This catalogue/artists' book is based on the notebook, reproduced in facsimile, where Sophie von Hellermann and Josh Smith have drawn during the installation of their first duo exhibition.
Bringing together some exhibition views and the correspondence between the artists and the curators, the book documents a confrontation of two painters from the same generation who, having in common a prolific production that undermines the conception of painting as masterpiece, and emphasizing painting as a stage in a continuous process of creation, express however a common energy and freedom through radically different projects.
Published on the occasion of Josh Smith and Sophie von Hellermann's exhibition at Le Consortium, Dijon, from September to November 2009, and at Museum Dhondt-Dhaenens, Deurle, from April to June 2010.
Josh Smith (*1978, lives and works in New York) has recently gained a wide acclaim
for paintings that seem to turn Abstract Expressionism into cartoon-like
forms of appropriation. He first became known for the works in which he
used his name as a motif on the canvas, an ironic act of self marketing.
His later "abstractions" and "palettes" further demonstrated his ability
to collage manual imput and mechanical reproduction, challenging the
notions of creation.
In a world of incessant
flows, products, and images, Smith succeeds in offering an alternative flow that serves to
break the repetition of the same. Authenticity is not to be sought in a triumphant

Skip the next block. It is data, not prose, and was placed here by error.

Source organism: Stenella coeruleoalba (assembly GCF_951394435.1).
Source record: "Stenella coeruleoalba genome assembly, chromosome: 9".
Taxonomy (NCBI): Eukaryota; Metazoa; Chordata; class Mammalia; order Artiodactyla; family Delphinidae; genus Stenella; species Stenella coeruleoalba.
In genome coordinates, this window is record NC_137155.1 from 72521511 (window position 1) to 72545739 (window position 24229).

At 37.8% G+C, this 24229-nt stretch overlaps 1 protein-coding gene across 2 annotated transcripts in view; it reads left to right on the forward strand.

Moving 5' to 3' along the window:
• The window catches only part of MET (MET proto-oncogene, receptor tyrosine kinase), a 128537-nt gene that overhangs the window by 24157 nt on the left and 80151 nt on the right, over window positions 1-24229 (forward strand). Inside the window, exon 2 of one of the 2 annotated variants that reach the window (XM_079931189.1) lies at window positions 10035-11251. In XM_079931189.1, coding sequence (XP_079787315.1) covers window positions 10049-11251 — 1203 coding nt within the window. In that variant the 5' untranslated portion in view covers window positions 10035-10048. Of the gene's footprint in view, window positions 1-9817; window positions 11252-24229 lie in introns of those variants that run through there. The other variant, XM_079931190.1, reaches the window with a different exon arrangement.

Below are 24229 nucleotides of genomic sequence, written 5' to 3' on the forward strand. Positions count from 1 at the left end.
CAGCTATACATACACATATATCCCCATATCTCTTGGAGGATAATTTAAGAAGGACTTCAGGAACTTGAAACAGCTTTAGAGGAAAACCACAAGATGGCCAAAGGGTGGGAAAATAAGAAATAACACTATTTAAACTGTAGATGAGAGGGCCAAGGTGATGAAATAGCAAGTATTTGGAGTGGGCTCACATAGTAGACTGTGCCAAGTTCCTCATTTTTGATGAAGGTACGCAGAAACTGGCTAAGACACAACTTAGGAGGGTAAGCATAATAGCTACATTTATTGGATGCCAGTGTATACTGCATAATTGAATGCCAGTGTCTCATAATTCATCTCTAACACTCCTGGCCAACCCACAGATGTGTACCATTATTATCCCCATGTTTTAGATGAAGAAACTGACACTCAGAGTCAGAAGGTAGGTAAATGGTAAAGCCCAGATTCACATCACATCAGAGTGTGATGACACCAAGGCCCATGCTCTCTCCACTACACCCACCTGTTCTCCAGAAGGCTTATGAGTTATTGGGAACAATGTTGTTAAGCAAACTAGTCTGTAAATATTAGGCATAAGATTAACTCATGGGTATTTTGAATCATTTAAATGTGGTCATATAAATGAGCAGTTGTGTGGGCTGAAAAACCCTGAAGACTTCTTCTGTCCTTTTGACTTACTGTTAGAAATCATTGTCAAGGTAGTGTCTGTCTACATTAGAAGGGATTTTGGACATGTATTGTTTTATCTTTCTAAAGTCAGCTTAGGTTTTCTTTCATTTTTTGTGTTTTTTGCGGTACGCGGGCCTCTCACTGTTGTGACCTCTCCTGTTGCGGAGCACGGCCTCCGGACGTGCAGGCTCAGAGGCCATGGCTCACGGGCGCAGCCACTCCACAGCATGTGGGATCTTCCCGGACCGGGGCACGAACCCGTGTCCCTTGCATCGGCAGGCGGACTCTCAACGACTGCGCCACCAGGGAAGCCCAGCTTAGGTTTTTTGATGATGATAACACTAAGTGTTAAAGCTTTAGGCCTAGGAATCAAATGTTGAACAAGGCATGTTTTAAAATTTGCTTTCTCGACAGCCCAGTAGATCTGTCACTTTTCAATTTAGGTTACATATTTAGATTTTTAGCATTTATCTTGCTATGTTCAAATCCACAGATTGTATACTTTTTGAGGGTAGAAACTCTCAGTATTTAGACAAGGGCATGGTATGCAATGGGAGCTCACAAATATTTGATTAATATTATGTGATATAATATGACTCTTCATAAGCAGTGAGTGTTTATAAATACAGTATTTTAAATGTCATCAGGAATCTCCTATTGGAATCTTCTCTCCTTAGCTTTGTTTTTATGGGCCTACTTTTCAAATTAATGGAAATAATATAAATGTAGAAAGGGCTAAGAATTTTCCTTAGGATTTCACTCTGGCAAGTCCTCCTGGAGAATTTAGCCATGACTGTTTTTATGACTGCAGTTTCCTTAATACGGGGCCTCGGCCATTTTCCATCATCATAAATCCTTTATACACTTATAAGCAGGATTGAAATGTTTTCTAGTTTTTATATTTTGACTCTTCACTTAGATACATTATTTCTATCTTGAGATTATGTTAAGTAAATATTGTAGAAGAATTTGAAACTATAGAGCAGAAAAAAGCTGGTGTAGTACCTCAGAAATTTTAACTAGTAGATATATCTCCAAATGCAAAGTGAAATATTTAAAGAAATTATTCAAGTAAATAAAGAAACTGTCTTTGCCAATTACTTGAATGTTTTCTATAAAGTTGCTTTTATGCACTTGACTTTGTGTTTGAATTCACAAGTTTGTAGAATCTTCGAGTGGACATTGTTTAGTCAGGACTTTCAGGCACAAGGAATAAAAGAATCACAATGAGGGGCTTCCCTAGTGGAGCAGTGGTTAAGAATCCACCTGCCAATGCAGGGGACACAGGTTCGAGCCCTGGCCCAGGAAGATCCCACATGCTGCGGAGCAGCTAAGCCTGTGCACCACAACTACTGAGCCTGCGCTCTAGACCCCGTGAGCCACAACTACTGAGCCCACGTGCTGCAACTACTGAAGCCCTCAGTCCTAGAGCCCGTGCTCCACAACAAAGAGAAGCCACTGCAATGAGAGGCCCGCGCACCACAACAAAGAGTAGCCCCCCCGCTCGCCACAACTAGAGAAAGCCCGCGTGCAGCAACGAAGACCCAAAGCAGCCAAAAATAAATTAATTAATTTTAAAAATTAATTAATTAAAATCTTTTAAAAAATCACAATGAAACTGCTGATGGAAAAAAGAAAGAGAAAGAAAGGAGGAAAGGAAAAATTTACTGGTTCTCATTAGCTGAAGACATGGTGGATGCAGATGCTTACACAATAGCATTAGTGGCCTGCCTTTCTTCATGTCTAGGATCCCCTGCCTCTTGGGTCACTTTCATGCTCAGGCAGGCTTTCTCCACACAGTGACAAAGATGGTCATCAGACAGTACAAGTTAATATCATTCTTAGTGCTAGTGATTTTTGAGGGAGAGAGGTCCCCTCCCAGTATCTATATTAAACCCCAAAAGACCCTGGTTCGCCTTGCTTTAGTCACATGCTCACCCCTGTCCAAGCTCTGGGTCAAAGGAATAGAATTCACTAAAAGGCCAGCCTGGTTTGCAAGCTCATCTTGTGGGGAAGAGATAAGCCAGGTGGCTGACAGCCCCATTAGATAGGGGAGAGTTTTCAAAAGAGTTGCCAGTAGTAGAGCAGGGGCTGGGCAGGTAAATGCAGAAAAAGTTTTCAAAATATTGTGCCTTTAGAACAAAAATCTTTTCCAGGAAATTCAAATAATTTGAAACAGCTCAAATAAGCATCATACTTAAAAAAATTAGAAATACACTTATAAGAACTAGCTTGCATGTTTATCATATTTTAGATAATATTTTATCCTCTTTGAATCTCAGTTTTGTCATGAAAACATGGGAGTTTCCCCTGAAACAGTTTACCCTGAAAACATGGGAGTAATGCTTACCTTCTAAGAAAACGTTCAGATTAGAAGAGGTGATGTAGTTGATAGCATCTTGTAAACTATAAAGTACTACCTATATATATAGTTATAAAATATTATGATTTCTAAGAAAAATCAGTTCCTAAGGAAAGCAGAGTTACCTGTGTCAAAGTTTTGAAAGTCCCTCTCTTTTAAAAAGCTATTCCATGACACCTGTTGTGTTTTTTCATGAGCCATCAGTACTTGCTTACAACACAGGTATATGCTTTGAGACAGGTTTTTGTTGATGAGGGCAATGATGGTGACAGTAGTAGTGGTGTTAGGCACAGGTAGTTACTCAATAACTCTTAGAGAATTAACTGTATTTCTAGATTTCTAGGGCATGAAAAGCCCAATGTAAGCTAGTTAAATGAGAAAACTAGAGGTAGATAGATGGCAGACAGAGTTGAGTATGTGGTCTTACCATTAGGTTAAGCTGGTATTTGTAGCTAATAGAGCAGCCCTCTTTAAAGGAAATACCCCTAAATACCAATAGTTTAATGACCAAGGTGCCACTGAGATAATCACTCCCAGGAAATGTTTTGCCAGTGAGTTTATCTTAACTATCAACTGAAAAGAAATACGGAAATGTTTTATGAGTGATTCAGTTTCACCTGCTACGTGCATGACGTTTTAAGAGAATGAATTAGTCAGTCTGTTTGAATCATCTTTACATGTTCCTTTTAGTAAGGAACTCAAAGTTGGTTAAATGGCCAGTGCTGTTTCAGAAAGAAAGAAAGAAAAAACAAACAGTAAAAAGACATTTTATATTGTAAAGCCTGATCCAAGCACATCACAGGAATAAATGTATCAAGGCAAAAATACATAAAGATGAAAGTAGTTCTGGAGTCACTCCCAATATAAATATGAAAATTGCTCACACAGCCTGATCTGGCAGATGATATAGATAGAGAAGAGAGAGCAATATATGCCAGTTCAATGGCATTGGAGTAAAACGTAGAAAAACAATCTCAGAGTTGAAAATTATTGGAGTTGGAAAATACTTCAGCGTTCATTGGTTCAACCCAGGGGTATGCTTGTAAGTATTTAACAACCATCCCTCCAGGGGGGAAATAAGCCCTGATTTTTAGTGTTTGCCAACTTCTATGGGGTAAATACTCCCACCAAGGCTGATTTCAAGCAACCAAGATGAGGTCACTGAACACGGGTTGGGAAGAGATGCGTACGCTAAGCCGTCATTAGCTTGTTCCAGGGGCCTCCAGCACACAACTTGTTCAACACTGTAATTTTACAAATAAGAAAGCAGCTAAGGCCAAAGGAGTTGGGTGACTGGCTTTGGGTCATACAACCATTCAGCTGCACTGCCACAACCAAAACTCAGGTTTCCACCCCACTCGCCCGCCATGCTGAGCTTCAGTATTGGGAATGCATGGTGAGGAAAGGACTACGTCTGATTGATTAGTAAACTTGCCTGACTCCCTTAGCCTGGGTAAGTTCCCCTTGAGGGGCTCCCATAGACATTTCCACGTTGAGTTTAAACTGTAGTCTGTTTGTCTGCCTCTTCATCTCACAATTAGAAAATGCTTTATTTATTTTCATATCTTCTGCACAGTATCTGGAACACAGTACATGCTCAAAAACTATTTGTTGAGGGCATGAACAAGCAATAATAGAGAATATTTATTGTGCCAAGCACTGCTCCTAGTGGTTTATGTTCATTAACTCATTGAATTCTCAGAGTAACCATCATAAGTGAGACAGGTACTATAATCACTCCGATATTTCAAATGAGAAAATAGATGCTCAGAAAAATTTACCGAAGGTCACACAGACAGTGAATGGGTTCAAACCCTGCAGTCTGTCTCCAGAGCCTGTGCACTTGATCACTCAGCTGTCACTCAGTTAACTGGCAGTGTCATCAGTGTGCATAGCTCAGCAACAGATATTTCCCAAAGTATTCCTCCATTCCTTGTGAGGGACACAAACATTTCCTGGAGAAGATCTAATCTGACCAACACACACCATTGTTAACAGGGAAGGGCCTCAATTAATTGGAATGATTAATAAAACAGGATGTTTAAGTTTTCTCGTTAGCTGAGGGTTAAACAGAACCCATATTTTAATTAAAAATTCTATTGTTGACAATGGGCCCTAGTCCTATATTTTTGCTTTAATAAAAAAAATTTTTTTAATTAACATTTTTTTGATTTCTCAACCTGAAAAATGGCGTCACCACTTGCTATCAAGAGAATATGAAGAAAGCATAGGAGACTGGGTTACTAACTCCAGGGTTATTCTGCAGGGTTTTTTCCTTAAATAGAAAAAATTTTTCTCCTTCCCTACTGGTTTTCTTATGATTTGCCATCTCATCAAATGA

subjectivity whose return would be signaled through signature and expressiveness, but in
a frenzied search whereby subject and work are constantly co-produced and modified.
As other artists of her generation, Sophie von Hellermann (born 1978 in Munich, lives and works in New York) allows herself to draw from the history
of painting and from its progressively acquired liberties in order to trace her singular path.
From this singular space, she uses painting as an instrument that allows her
simultaneously to appropriate and to excuse herself from reality. Each one of SvH's
paintings condenses a story, and contains it perfectly within the limits of the frame, yet it
is pierced full of holes from within. These empty spaces imbue her works with their
evocative power : a capacity first to absorb the gaze and then to expose both the
imagination and the memory to sensation. The subject-matter of her essentially narrative
paintings is at the intersection of a personal and a collective history, without there being
any clear boundaries between the two. Rapid execution, a prolific output, a casual style,
narratives which blend history and the everyday, a permanent confusion between the
trivial and the grandiose are the instruments she uses to transgress the rules of propriety